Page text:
TORONTO, July 14 /CNW/ - If half of our Olympic athletes set off for
Beijing without a coach, Canada's chances for a place on the podium would be
dashed before the plane left the departure gate. Coaching's impact on
performance has never been doubted in sports, but in business, the subject is
often met with either skepticism or unrealistic expectations.
A global study on effective coaching from business training and
organizational development experts Canadian Management Centre and their
international affiliates revealed a pronounced and positive shift in managers'
attitudes towards coaching. Once a "nice-to-have" tool in the human resource
manager's toolbox, coaching is increasingly being seen as a strategic
instrument to improve individual performance and develop leadership potential.
Coaching: A Study of Successful Practices revealed that an overwhelming
number of the 1,030 executives surveyed worldwide believe coaching is
associated with improving individual performance and developing high-potential
employees/leaders. The study also revealed that coaching is only used by half
of today's companies - 52 per cent of North American businesses and 55 per
cent of international companies have programs in place. Moreover, of those
organizations that do not currently have coaching programs in place, 37 per
cent of North American and 56 per cent of the international respondents claim
to have plans to initiate coaching.
Nearly one-third of respondents in the study were Canadian.
"The days of viewing coaching as a cottage industry of questionable value
are over," says John Eckmire, who leads Canadian Management Centre's coaching
practice. "For human resource managers looking to optimize the performance and
potential of their existing labour pool, coaching can no longer be ignored."
The study also concludes that coaching will be a competitive advantage
for companies who are quick to recognize its merits and implement a focused
"As workforce demographics shift and boomers retire, ensuring high
retention levels and attracting a steady stream of talent with leadership
potential will become essential to the continued success of Canadian
businesses. Coaching can play a vital role in developing high-potential
employees - one-on-one contact reveals strengths and helps managers plot a
path for career growth through consensus-building," explains Eckmire.
Respondents also stated that using coaching as an integrated part of a
training or development program is the method most highly correlated with
coaching success. "The combination of training followed by several coaching
sessions can significantly boost training effectiveness, resulting in better
and sustainable behavioural change by managers. When you think about it, it's
just common sense to combine them."
The study also revealed several guidelines for implementing a successful
1. Clarity of purpose counts: Companies that have a clear reason for
using a coach are more likely to rate coaching programs as
2. Evaluating coaching's performance may help boost success rates:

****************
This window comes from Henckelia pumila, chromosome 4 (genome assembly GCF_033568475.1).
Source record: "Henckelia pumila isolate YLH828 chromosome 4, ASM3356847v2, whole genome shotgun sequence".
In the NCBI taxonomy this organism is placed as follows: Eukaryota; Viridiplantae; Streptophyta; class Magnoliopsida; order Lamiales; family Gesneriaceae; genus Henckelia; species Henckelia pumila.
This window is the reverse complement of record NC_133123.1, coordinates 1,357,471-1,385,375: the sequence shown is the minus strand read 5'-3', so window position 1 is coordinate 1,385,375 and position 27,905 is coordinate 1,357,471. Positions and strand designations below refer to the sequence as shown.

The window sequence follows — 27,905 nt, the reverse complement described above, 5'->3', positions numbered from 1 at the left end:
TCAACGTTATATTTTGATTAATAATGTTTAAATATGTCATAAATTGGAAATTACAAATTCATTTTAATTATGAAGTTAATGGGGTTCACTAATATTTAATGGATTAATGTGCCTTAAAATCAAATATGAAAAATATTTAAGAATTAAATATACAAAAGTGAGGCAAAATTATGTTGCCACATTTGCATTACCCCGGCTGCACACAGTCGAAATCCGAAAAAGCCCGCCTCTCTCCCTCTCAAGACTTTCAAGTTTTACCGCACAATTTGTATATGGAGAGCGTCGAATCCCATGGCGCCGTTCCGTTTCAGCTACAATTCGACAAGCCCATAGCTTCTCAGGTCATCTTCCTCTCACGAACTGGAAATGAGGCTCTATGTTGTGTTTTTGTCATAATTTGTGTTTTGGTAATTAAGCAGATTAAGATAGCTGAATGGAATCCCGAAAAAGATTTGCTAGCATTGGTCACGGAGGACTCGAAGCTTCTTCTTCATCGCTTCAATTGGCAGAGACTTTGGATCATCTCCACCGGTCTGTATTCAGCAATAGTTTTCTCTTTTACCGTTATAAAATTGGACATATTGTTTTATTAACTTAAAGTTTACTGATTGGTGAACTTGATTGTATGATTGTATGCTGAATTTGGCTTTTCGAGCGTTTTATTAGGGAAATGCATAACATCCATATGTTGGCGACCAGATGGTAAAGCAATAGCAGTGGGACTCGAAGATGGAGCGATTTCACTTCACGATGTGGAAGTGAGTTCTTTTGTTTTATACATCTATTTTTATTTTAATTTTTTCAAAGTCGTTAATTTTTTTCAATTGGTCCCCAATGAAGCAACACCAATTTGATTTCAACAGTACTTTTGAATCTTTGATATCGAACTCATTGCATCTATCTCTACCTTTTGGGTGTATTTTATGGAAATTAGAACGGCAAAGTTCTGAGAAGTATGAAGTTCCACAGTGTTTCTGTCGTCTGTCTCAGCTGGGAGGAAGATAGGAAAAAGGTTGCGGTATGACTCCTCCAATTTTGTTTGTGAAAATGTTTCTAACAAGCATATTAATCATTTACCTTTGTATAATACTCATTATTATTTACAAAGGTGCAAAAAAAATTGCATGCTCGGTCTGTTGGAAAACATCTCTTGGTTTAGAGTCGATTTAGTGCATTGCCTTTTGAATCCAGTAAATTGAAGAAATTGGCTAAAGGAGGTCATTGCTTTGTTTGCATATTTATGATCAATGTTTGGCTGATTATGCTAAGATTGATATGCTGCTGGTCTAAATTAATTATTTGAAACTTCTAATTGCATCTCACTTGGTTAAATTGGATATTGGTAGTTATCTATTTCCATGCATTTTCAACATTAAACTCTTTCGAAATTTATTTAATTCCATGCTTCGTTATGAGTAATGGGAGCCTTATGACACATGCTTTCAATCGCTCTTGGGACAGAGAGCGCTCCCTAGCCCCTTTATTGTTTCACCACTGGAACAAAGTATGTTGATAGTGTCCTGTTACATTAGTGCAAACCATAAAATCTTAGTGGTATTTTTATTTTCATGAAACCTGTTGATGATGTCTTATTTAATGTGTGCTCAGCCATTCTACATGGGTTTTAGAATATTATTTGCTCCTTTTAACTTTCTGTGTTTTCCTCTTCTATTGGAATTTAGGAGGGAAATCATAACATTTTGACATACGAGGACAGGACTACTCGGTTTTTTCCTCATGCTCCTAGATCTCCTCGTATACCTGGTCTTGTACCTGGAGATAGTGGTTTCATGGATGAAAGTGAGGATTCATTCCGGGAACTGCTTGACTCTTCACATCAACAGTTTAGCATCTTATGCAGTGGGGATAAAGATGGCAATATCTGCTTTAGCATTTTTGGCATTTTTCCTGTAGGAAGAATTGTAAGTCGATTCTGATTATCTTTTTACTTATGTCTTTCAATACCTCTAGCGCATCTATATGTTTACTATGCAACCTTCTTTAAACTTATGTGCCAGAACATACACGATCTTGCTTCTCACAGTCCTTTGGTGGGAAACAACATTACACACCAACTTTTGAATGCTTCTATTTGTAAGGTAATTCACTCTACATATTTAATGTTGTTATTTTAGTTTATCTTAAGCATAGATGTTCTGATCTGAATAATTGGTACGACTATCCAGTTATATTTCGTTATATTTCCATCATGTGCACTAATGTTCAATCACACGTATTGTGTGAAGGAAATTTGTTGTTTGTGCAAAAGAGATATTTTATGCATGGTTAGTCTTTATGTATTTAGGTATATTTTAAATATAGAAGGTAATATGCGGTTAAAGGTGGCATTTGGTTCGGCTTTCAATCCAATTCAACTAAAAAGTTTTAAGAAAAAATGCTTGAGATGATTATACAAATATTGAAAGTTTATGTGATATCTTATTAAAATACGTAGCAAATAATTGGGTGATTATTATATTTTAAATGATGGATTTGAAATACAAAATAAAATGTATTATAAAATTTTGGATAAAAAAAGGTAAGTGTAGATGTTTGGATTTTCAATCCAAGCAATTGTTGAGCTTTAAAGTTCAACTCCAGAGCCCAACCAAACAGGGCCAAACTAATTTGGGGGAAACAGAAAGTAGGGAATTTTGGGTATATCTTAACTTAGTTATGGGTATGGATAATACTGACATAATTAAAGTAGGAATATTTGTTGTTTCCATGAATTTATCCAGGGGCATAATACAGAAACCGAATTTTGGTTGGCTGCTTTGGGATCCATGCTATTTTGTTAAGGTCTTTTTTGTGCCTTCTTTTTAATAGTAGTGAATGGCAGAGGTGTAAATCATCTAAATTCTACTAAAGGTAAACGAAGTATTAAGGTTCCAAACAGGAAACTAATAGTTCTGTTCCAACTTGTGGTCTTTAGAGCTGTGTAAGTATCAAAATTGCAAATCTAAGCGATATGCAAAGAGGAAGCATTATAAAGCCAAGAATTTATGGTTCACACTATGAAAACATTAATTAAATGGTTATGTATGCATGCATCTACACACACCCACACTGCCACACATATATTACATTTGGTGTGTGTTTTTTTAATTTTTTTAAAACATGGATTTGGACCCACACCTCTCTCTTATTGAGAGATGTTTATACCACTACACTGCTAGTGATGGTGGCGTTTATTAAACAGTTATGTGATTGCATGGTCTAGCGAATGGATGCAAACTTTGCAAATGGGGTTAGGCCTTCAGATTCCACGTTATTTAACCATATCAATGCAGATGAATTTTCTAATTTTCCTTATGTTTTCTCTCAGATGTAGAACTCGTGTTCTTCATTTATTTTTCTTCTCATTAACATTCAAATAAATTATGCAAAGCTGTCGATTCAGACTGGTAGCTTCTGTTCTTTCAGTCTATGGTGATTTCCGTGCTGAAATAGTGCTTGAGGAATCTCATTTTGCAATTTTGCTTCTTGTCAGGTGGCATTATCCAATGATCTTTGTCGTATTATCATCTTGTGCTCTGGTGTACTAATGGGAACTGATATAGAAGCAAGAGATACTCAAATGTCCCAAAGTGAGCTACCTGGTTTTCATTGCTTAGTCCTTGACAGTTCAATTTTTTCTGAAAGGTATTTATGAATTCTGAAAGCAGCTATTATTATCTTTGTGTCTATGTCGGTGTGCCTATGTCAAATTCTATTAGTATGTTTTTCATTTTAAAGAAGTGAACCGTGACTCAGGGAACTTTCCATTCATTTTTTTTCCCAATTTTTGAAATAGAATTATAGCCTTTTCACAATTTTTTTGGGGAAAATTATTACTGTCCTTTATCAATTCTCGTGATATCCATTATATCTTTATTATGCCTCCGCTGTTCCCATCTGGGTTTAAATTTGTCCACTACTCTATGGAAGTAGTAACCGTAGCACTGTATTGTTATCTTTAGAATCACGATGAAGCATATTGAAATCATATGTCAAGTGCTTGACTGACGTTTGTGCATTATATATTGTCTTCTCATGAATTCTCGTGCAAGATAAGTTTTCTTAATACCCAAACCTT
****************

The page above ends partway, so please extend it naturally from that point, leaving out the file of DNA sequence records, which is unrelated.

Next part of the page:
Respondents who reported that they frequently use a measurement
method for coaching were more likely to report success in their
3. It pays to match the right coach with the right client: Matching
people according to expertise and personality seems to be the best
strategy for coaching success.
4. External coaches, while more expensive, are strongly preferred by a
margin of 5:1 versus internal coaches.
Coaching: A Global Study of Successful Practices was commissioned by
Canadian Management Centre, American Management Association and the Institute
for Corporate Productivity. The full report is available online at
About Canadian Management Centre
For more than 40 years, Canadian Management Centre has provided the
Canadian business community with thought leadership on the professional
development and management training needed to improve individual and
organizational performance - and achieve bottom-line results. Headquartered in
Toronto, Canadian Management Centre offers more than 100 programs to
individuals and organizations in Toronto, Calgary, Montreal, Vancouver and
Ottawa that span a variety of vital business disciplines, including:
leadership and management training, sales and project management and customer
service. Each year, more than 12,000 business professionals acquire the latest
in training and development through Canadian Management Centre's
open-enrollment programs, blended-learning and corporate learning solutions.
With a faculty of skilled instructors, the Centre offers courses in the areas
of: business training, career training, customer service training, leadership
training, marketing training, project management training, sales training and
IT professional development.
Canadian Management Centre also works with a wide array of high-profile
corporate clients. Canadian Management Centre won the 2007 Gold Canadian Award
for Training Excellence from the Canadian Society for Training and Development
for Making It Happen: Leadership Fundamentals, a leadership training program
developed for AIR MILES.
Canadian Management Centre is affiliated with the American Management
Association International network, a global not-for-profit organization that
provides a full range of management development and educational services to
individuals, companies and government agencies worldwide. For more
information, visit http://www.cmctraining.org.
For further information:
For further information: Maximilian Nchama, Anthony Westenberg, Palette
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